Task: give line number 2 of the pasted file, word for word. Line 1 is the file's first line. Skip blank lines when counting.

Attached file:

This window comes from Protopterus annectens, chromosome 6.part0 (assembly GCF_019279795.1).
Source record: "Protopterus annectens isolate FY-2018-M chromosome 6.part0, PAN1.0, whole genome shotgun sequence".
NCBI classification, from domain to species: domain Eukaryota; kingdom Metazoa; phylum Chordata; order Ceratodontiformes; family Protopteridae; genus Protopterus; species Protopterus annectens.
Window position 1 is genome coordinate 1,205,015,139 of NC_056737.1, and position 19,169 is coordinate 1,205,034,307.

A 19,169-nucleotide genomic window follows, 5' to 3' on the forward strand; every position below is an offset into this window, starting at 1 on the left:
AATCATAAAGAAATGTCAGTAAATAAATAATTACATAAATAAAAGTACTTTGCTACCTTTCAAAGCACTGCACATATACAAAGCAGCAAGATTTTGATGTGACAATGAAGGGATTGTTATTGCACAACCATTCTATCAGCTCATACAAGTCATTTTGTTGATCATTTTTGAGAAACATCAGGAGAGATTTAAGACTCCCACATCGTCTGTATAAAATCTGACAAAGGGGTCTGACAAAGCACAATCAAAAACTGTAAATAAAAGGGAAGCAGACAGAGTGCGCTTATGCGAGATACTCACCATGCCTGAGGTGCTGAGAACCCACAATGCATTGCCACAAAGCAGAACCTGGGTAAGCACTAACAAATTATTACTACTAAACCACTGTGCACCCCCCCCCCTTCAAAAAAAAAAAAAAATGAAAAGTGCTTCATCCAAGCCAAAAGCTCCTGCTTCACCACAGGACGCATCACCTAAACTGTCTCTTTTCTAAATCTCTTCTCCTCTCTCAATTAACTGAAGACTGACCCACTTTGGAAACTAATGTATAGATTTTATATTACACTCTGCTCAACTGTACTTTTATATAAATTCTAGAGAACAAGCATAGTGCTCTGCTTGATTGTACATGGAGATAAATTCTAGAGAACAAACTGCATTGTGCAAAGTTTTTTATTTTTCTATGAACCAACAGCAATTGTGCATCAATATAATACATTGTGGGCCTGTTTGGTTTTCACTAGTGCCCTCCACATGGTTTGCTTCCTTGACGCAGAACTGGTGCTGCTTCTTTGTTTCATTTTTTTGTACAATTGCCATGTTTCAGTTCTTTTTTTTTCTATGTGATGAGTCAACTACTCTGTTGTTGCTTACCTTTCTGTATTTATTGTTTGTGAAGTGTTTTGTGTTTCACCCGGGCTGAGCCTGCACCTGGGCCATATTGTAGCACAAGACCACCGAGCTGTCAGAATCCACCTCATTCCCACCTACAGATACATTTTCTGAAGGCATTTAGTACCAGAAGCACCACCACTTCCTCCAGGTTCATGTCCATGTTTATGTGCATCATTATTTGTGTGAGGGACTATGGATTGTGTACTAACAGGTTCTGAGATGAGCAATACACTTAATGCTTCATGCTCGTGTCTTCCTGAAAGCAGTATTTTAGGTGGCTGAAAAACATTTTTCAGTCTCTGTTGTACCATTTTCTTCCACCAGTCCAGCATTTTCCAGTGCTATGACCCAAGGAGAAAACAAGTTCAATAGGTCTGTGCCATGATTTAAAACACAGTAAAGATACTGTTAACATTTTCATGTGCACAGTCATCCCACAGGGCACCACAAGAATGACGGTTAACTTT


Source record: "Protopterus annectens isolate FY-2018-M chromosome 6.part0, PAN1.0, whole genome shotgun sequence".